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CitySmart Blog

Tuesday, January 31, 2017
Jabari Massey, Network Infrastructure Consultant
Jabari Massey

Imagine that a city employee who works in the finance department opens their email in the morning. As they check their email, they see one message that seems to come from the city manager. Without thinking, the employee clicks on a zip file attachment assuming that it’s an important set of documents related to a meeting that day.

This employee is not technically savvy, so they are not too alarmed when they see something downloading onto their computer. A window pops up that says to accept something. The employee clicks “yes.”

Within seconds, a chill goes down their spine. Something is wrong. Multiple pop-up windows appear on the person’s computer screen and a new program seems to be running in the background. The employee tells their supervisor, and the supervisor places a call to their reactive IT support vendor who says they might be able to stop by tomorrow.

A day passes while the employee manages to continue doing work that involves accessing software on the city’s financial server. But the employee’s computer continues to slow to a crawl until they can’t use it anymore. The city manager persuades their IT vendor to send someone over today instead of tomorrow.

A junior IT support person arrives and pokes around on the employee’s computer. “Yep, there’s a problem,” they confirm. Figuring it’s a virus, they restart the computer and go into “safe mode” to try to eliminate the virus. Plugging into the financial server to make sure it’s working properly, the junior IT support person now gets a chill down their spine.

They cannot access any data on the financial server because it’s also infected with the virus.

Panic ensues. The junior IT support person calls a senior IT support person. By then, it’s too late. Both the server and the employee’s computer had not been patched in a while, and so many recent security patches had not been applied. Plus, the city runs a free version of some antivirus software that’s only updated when the IT vendor sends someone on site.

“Thank goodness there’s a data backup of the server,” says the city manager. But when the IT support vendor tries to restore the financial data from the backup...that backup doesn’t work. At all. “But we’ve been backing it up manually at least once a week,” says the city manager.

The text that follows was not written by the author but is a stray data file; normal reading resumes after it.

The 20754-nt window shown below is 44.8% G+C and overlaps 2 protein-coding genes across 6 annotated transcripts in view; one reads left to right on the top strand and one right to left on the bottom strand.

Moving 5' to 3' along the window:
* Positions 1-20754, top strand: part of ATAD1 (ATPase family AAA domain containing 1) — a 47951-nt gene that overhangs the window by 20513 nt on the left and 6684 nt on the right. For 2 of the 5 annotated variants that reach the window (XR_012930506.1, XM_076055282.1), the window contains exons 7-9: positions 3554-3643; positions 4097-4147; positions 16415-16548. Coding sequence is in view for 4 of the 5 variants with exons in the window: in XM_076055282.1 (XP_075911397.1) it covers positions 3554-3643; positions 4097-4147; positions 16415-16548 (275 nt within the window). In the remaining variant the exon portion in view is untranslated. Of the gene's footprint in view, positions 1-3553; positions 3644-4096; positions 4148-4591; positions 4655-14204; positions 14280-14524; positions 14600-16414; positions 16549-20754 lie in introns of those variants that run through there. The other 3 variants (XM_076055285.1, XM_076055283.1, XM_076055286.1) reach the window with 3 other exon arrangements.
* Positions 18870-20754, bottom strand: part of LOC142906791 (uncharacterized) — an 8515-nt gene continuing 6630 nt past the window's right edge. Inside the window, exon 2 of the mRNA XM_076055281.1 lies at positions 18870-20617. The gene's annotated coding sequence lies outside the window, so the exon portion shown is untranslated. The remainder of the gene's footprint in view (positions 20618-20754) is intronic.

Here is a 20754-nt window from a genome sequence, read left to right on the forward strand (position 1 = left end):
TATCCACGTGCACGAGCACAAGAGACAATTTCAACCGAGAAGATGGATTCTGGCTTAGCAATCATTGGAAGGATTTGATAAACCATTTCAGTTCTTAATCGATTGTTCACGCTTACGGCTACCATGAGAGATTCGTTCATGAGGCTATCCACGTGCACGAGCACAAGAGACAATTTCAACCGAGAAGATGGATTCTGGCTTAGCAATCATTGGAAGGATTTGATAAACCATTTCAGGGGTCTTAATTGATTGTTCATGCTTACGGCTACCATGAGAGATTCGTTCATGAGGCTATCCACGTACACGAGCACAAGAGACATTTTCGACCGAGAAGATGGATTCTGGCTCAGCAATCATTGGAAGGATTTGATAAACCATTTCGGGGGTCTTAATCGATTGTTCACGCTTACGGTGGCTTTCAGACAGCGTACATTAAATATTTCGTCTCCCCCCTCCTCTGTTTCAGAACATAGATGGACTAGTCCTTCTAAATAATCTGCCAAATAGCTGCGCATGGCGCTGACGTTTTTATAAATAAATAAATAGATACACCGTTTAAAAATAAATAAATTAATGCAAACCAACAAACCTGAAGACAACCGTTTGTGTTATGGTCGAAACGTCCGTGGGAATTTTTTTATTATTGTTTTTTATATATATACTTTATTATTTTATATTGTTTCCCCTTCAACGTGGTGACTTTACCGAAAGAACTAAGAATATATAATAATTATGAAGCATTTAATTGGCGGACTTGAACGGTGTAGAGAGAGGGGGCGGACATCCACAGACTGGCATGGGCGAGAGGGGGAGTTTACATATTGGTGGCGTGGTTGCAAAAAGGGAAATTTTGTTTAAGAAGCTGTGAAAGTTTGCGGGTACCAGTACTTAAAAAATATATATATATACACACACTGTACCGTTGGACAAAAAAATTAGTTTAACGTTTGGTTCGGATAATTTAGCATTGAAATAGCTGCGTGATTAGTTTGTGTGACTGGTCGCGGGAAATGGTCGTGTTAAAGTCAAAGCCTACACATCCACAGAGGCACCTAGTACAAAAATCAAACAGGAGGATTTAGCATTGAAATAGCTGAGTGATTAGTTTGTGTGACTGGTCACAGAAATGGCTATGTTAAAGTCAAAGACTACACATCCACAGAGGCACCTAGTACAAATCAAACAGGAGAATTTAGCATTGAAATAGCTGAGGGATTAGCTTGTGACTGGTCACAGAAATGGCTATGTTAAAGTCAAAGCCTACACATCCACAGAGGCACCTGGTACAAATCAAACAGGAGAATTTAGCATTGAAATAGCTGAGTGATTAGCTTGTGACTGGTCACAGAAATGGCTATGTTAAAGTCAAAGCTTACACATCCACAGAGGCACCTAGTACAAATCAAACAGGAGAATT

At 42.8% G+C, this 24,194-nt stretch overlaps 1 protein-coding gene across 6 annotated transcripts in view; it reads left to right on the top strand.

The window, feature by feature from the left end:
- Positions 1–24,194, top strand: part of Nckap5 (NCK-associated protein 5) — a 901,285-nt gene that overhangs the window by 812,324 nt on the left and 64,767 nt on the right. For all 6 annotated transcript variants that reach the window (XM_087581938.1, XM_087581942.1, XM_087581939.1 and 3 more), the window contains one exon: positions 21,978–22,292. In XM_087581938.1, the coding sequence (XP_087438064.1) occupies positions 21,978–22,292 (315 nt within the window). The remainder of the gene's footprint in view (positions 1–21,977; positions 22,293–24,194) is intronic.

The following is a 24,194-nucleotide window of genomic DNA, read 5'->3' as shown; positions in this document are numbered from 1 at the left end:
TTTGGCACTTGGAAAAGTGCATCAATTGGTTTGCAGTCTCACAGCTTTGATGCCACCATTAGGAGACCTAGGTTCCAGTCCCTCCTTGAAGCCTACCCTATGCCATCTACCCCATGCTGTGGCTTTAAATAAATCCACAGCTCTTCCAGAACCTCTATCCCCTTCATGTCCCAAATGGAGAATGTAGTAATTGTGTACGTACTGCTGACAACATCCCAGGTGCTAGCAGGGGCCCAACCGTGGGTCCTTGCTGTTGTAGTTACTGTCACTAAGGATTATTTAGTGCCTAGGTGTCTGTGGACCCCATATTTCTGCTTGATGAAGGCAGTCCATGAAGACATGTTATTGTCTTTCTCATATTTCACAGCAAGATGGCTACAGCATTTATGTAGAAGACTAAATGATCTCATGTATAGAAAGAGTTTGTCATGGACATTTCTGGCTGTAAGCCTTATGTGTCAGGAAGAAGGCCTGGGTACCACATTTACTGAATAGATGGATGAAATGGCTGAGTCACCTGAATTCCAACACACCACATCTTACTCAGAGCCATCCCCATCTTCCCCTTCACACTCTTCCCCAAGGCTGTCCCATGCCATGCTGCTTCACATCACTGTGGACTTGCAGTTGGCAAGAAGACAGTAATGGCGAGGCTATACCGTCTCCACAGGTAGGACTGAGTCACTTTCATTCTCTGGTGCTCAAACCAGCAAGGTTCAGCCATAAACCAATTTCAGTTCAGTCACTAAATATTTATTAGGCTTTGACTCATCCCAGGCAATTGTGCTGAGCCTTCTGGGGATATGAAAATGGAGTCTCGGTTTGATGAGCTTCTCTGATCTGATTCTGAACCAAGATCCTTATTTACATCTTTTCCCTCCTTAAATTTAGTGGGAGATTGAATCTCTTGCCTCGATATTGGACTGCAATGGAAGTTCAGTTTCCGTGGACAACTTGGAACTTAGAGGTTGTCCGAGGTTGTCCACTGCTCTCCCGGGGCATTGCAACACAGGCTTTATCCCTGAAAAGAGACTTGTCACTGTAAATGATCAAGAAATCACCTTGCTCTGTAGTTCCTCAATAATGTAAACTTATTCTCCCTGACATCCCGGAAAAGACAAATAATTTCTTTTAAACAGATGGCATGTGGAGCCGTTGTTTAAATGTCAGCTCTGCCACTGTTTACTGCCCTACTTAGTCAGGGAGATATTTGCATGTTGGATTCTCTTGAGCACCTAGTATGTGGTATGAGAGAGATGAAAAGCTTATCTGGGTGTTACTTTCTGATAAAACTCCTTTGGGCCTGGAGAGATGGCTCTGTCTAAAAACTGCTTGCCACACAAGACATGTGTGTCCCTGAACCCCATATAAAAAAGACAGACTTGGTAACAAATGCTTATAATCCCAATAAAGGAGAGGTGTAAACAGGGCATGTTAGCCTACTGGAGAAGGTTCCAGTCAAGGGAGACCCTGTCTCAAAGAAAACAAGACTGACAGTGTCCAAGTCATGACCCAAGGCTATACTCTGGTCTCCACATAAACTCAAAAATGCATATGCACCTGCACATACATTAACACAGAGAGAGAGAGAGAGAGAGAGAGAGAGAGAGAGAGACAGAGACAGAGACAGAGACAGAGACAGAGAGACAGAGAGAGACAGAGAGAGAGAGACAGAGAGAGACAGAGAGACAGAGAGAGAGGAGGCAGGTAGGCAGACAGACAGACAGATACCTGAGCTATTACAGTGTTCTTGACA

“Have you tested the backup?” asks the senior IT support person.

“No,” says the city manager. Everyone now realizes a nightmare scenario became real. The city’s financial data is lost. Permanently.

Preventing This Disaster

Some variation of this story is all too common for many cities. The good news? Cities can easily prevent a devastating virus attack by addressing some of the errors committed in this story.

Error #1: Lack of business class antivirus software.

Notice the reference in the story to free antivirus software? Many cities try to save money by installing a free, consumer-grade version of antivirus software on computers. This is a mistake because consumer-grade antivirus software is not sophisticated enough to protect city data at the server level. That usually leaves servers unprotected and computers reliant on employees making the updates.

Error #2: Reactive IT support not maintaining and monitoring servers and computers.

The IT support people in our story weren’t getting paid to do ongoing, proactive IT support. Thus, they only updated the antivirus software when the city called on them for an onsite visit. Plus, it appeared that they did not have a process in place for regularly updating the antivirus software and testing the city’s data backups. Experienced IT professionals need to regularly audit antivirus software to confirm that it’s installed on every machine and that virus definitions (which help detect nearly all known viruses) are up to date.

Error #3: An employee clicked on an email attachment.

You might have thought we’d mention this error first. However, your employees cannot be the front line for preventing viruses. We all occasionally make mistakes by clicking on a malicious email attachment or website. That’s why you need a strong foundation in place—business class antivirus software, regularly tested data backups, and proactive IT support—to stop as many viruses as possible from activating. And even if an employee clicks on something malicious, you need to be able to recover from a virus that has been activated.

Because a virus can still get through strong defenses, employee training is a must. Train your city staff about common sources of viruses such as email attachments, websites, online software, and games. With training, you can make your employees more aware about online threats that are easy to avoid if they know how to spot them.

Concerned about a virus crippling your city? Reach out to us today.